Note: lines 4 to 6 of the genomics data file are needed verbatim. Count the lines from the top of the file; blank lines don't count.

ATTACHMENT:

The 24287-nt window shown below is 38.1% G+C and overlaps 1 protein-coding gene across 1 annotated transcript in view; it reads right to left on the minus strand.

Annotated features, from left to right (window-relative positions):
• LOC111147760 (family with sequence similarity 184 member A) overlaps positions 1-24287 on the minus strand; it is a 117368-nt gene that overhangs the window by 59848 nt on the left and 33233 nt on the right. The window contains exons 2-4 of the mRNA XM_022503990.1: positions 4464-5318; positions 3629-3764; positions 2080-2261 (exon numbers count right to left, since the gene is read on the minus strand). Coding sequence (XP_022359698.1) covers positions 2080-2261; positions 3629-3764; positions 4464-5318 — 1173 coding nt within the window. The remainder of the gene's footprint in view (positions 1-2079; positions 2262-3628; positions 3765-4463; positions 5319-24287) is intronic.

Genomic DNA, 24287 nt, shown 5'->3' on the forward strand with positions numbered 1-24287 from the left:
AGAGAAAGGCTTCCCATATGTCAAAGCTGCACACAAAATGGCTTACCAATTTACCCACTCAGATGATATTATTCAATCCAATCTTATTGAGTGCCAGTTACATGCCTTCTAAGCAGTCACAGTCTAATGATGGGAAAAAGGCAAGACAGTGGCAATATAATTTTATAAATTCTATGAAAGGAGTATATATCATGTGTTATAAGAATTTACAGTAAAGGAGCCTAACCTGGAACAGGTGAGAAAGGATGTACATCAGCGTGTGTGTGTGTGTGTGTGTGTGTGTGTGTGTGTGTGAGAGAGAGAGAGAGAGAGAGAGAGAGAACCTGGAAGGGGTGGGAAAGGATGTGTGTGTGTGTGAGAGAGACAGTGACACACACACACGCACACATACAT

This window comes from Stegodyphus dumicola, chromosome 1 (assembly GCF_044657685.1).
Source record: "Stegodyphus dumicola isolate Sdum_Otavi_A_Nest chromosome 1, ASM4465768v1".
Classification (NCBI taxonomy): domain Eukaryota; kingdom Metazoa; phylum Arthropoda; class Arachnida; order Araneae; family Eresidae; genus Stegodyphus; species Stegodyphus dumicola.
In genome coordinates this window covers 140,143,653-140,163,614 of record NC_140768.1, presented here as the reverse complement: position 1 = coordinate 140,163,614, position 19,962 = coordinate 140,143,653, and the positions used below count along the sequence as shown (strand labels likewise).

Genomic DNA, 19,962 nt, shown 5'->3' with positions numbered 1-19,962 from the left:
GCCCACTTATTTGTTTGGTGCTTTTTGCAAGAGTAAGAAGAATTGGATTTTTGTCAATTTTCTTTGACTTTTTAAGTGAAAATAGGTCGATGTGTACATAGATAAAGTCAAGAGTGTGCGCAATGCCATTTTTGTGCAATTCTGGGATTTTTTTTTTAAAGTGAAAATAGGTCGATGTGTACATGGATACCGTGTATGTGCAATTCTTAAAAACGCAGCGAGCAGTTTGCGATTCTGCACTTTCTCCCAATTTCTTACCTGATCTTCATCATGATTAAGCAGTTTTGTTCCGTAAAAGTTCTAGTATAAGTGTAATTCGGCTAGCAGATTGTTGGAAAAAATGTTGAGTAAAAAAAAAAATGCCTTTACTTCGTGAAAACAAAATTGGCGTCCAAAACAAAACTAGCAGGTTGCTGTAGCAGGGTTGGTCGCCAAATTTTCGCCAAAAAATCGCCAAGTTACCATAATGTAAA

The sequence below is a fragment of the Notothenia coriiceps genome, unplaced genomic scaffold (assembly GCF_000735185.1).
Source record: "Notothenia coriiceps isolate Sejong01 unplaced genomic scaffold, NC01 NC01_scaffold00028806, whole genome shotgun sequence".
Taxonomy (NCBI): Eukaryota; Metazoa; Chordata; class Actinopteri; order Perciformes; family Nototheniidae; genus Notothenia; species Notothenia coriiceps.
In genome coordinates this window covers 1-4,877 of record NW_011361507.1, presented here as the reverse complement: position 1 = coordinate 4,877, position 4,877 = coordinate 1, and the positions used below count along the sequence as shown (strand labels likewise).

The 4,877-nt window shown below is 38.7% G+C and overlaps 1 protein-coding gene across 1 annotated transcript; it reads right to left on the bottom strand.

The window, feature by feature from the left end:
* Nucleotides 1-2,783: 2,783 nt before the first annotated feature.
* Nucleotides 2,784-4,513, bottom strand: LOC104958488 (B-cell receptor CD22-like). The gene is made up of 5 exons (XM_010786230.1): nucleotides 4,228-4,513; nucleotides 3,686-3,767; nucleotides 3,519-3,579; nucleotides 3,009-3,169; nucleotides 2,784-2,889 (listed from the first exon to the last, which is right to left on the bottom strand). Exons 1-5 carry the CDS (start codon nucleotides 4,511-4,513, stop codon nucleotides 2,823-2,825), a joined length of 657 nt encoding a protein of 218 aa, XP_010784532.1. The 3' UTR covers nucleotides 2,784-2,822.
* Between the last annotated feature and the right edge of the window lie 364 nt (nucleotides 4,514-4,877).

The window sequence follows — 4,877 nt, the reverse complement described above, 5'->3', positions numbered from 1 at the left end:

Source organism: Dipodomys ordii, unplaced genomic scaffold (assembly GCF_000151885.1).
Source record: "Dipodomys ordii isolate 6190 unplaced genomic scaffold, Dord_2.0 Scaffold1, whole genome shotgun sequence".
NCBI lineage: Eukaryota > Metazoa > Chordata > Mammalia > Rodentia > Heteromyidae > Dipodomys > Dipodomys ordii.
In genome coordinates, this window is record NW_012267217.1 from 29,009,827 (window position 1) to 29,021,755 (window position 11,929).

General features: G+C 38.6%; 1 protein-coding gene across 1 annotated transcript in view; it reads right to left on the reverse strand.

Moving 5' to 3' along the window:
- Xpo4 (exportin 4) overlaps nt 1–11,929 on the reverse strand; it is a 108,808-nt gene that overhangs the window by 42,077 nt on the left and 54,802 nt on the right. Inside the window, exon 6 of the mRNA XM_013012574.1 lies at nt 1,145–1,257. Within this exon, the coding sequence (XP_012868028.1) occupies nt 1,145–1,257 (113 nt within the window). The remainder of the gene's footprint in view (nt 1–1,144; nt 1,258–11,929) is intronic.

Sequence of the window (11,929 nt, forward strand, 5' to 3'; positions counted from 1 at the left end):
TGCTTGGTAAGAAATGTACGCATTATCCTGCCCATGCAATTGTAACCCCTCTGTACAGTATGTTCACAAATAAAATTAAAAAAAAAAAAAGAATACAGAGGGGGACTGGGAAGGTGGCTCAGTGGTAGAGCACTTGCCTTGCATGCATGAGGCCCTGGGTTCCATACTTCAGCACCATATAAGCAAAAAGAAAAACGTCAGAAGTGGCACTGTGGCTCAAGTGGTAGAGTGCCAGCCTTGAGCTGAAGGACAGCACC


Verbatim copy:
Genomic DNA, 24287 nt, shown 5'->3' on the forward strand with positions numbered 1-24287 from the left:
AGAGAAAGGCTTCCCATATGTCAAAGCTGCACACAAAATGGCTTACCAATTTACCCACTCAGATGATATTATTCAATCCAATCTTATTGAGTGCCAGTTACATGCCTTCTAAGCAGTCACAGTCTAATGATGGGAAAAAGGCAAGACAGTGGCAATATAATTTTATAAATTCTATGAAAGGAGTATATATCATGTGTTATAAGAATTTACAGTAAAGGAGCCTAACCTGGAACAGGTGAGAAAGGATGTACATCAGCGTGTGTGTGTGTGTGTGTGTGTGTGTGTGTGTGTGTGAGAGAGAGAGAGAGAGAGAGAGAGAGAACCTGGAAGGGGTGGGAAAGGATGTGTGTGTGTGTGAGAGAGACAGTGACACACACACACGCACACATACAT

This window comes from Stegodyphus dumicola, chromosome 1 (assembly GCF_044657685.1).